“Uh,” I said.

“Oh, sweetie,” said Donut, “as amusing as I would find it to watch Carl here disappoint yet another woman, we’re on a schedule. Banging monster girls is not the narrative we’re going for with this story. Maybe next time.”

“Sure, but you look me up later, okay?” the goblin said. She reached up and booped me on the nose. “It’d be nice to fuck someone and not have to eat them afterward.” She sighed and turned toward one of the Bomb Bards.

“You,” she said. “Meet me in my chambers after lights out. And take a bath first.”

Rory handed me a bag. I examined it, and it was filled to the brim with dynamite and several types of small bombs and grenades. Remembering how dangerous this stuff was, I quickly added it to my inventory. I’d examine the items from there.

Rory turned to Donut. “Okay, we had a deal. Where’d you find the stuff?”

“The drugs?” Donut asked. “It’s just one neighborhood over, on the other side of the road. We got it from one of those llamas.”

“I knew it!” she said. She turned toward another Bomb Bard. “Gear up. They’ve been holding out on us. We’re rolling on them in five.”

I stood, bewildered as all around me, the goblins—from the level two standard goblins to the engineers to the bomb bards—burst into a screeching frenzy of activity. The murder dozers growled like dinosaurs as goblins piled on. Four copper choppers similar to my own roared to life. The bomb bards all donned metal helmets with a German-style spike at the tip. The tips glistened, shooting sparks. The goblins could light their dynamite sticks and bombs just by raising them over their own heads.

One by one, the choppers and dozer transports rumbled away, filled with screaming goblins. A minute later, and we were alone in the room.

“Did that just happen?” I asked, spinning to see if we truly were alone. We were. “Did we really just start a meth war between the goblins and the llamas?”

“Yes we did,” Donut said. “Just like I planned. It went pretty well, don’t you think?” She indicated the door at the far side of the room. “So, you want to go in there and kill their chieftain? I could really use another boss box.”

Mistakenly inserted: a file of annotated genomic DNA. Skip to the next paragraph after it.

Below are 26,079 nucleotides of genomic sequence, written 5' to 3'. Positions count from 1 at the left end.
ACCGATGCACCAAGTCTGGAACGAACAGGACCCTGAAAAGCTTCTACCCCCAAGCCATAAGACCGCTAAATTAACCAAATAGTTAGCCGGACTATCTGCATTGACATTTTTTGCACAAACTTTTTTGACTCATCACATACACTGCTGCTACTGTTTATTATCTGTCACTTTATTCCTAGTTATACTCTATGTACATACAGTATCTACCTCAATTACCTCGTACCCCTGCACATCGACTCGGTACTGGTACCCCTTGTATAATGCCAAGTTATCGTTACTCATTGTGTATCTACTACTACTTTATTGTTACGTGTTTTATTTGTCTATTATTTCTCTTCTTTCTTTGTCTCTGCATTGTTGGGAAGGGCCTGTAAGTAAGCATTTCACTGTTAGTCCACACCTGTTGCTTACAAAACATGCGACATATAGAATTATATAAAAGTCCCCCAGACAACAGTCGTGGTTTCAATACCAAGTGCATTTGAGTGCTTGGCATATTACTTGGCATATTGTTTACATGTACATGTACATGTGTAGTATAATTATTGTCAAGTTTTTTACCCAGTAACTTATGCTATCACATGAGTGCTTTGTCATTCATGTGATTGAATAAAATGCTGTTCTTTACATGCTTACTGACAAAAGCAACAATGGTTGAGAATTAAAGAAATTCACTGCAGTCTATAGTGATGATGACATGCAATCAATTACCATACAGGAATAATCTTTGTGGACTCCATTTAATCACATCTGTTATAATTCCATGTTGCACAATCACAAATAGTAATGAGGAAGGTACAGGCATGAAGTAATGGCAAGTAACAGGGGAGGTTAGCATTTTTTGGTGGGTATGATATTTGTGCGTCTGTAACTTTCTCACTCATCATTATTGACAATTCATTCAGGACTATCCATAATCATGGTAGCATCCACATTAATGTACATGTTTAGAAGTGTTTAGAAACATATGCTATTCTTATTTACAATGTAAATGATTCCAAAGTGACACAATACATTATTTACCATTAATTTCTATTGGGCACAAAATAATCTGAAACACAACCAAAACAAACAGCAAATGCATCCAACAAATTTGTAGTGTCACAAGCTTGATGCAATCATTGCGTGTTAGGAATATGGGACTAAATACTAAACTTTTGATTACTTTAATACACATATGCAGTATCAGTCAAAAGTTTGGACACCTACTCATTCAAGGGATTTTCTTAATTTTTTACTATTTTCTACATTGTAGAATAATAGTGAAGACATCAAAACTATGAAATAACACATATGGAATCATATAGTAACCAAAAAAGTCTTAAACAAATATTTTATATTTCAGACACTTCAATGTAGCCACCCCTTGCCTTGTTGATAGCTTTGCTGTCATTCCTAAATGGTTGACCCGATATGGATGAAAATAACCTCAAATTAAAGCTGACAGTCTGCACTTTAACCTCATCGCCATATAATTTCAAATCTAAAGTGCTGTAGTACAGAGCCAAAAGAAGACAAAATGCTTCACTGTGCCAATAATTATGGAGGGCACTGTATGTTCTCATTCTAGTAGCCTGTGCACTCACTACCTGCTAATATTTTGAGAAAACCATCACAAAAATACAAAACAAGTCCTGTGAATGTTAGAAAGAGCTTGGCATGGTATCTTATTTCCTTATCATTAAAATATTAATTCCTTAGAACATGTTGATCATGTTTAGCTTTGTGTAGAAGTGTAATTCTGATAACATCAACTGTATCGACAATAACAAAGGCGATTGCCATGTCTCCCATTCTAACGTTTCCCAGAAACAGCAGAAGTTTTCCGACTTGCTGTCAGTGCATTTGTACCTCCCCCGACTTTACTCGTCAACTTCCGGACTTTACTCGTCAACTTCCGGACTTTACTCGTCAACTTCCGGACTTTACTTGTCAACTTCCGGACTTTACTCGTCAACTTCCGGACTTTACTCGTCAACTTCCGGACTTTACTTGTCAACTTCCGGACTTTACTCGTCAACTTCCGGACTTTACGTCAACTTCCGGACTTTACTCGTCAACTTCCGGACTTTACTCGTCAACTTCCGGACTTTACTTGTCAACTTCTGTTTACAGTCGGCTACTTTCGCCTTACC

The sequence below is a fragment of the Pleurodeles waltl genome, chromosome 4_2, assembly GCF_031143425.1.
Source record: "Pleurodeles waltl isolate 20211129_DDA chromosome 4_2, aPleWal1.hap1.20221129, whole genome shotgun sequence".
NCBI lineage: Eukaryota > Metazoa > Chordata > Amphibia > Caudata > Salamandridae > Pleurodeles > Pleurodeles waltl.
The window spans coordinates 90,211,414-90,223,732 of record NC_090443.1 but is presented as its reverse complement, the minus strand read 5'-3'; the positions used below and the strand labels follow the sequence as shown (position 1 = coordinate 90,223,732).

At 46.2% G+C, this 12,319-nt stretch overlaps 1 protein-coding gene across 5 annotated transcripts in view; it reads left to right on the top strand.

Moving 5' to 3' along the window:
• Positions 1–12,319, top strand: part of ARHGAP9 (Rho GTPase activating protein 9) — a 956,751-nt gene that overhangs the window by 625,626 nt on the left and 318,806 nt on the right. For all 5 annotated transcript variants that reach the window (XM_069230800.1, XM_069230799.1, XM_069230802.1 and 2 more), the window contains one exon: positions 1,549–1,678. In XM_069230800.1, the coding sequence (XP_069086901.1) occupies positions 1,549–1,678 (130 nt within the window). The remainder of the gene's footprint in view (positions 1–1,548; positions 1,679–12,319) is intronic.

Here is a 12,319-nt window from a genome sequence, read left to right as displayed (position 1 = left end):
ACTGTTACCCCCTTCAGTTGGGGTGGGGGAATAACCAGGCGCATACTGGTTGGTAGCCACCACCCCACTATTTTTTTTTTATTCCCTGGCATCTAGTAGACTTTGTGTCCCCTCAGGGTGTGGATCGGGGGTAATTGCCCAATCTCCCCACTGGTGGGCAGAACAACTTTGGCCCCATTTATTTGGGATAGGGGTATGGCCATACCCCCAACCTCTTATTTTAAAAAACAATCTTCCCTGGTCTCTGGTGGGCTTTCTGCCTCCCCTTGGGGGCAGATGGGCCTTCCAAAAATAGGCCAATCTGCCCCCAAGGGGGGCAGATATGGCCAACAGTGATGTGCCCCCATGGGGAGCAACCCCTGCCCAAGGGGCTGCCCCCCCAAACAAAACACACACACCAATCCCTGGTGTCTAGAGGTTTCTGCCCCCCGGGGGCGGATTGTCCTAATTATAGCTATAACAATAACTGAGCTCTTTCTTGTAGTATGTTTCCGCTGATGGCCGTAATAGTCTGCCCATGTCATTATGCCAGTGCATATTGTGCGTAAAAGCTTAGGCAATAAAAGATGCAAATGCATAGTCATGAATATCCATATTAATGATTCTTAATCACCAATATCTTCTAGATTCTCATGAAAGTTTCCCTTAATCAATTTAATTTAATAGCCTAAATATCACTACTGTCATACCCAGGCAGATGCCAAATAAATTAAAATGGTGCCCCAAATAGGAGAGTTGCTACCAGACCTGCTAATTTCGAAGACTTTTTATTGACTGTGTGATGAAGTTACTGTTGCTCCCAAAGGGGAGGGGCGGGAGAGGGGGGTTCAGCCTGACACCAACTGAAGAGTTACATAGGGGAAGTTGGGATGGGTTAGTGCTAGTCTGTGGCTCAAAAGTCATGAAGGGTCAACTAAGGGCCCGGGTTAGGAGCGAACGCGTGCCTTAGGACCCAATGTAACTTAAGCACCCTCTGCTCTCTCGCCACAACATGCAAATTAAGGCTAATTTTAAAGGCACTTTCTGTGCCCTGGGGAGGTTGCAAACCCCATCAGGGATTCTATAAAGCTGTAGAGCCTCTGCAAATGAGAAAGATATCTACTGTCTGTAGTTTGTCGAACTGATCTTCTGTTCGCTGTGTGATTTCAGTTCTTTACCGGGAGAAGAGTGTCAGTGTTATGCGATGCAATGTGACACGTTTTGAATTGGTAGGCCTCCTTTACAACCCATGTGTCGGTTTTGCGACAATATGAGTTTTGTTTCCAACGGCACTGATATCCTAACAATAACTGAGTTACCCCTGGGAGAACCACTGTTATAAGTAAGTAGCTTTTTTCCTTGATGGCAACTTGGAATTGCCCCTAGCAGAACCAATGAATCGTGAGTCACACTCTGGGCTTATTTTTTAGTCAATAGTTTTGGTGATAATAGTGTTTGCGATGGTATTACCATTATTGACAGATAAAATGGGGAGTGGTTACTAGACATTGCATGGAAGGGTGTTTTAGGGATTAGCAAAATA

I examined the large room we were in. The goblins had abandoned a ton of stuff. Just like that. I didn’t see any weapons or armor. But there were piles of engineering supplies. Wires, cogs, dynamite, gunpowder—or as they called it, “funpowder.” Barrels of it. I eyed a simple cart used to transport the barrels from one area to the next.

“We need to loot everything we can,” I said, looking around. “Everything.”

“And then we kill the chieftain, right?”

I looked at the door. The last time we’d fought a boss, I’d had to pummel a scared woman to death. I could still feel her face crunching under my fists. We had no idea what was behind that door, but the support creatures of this area were significantly stronger than the ones guarding the last boss room. It’d be dumb to go in there. Really, really dumb.

Besides, it’d be the ultimate dick move after they’d helped us.

“Yeah, and then we kill the chieftain,” I said.

Donut hopped up and down, her tail swishing. “This is going to make exquisite television.”

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About the author

DoctorHepa

Bio: Doctor Hepa is person who likes angels, demons, pugs, and cats.

He's also known as Matt Dinniman, the author of Dominion of Blades and Kaiju: Battlefield Surgeon. He's here to read stuff and to post stuff.